But that semi-regularly recurring reminder is also not necessarily a disheartening, nor even a lonely one; rather, it’s urging me, as it usually does, to go back to Edward Said’s Representations of the Intellectual, and to find solace in the eras- and generations-spanning fellowship of thinkers and actors who’ve never really been able to inhabit any place or time comfortably, because it’s just not in their nature to accept the way things or people are; because for them, the “is” will never be good or worthy enough as long as there’s an “ought” being ignored or suppressed. I’m guessing that a good many of my contemporary compatriots are getting 1) at least a glimpse right now of what it might feel like to be, or be thought of as, strangers in their own, newly strange, land; and 2) of just how many “oughts” are pending out there, awaiting our responses. Maybe it’ll mean more people will start to look up and around, and at the very least, to think a bit more about who and how they are among others, and the duties and expectations that come with such a knowledge. It’s a fragile hope, and only a meager beginning, but a hope all the same.


Hilton Als, “Paging Geraldine,” in The New Yorker, 13 & 20 February 2017, 23.

Train Catalogue Redivivus

Hans Krell, Princess Emilia of Saxony, via Wikimedia Commons.

Hans Krell, Princess Emilia of Saxony, via Wikimedia Commons.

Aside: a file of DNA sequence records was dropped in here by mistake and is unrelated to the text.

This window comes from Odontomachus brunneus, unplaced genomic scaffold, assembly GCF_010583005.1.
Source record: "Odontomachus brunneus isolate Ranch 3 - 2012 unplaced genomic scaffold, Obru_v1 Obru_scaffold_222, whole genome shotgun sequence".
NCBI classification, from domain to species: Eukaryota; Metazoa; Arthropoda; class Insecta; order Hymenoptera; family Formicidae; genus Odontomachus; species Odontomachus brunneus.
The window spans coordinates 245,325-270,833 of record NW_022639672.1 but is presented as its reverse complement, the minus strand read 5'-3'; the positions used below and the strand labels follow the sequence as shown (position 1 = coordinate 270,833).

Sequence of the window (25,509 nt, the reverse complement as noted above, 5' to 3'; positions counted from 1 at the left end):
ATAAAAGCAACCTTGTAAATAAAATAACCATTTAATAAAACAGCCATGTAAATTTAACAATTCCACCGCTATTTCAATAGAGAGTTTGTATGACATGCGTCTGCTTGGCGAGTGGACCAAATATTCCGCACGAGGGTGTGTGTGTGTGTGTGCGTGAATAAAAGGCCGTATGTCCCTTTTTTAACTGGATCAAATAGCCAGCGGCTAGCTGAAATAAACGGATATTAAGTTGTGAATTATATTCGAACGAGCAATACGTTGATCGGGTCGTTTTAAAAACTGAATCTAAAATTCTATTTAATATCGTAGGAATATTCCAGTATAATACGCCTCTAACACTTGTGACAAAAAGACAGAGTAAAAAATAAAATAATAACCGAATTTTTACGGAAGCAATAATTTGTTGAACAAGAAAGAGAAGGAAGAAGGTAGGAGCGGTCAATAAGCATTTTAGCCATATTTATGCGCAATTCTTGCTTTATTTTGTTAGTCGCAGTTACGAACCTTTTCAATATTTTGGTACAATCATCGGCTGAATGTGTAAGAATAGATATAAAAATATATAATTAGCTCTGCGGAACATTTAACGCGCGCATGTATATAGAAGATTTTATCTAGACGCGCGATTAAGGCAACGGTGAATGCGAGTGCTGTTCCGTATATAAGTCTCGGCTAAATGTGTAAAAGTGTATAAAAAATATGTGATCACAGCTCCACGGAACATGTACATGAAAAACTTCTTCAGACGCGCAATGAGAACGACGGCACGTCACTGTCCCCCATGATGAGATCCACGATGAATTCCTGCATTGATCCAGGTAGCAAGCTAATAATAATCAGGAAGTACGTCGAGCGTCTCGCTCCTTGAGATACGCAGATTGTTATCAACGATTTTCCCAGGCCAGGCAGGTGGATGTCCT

Down the aisle from me sat a woman with a pronounced Elizabethan hairline, high, high forehead and plucked and penciled eyebrows bent toward the hardback book in her lap, and the audible world blocked out with the unsurprising presence of earbuds. I never discovered what it was she was reading; only that its cover featured bright yellows and reds and oranges, a fitting complement to the late-afternoon sun coming in through the carriage windows, and doing so in an unusually clear and determined fashion for this time of year.

Well-matched, though, as her text was with the weather, the passenger was apparently conflicted between loyalty to or interest in the narrative on paper and the one being created with her own two thumbs and the screen of her phone, which rested against the pages when she wasn’t toying with it.

Much like the title of her tome, I’ll never find out whether she chose one medium or the other, or whether she continued her jumpy oscillation between the two; as if sensing my thoughts, just before I got off at my stop, the woman glanced my way with what seemed to be an optic warning to back off.

The Fun(niness) of the Numbers Game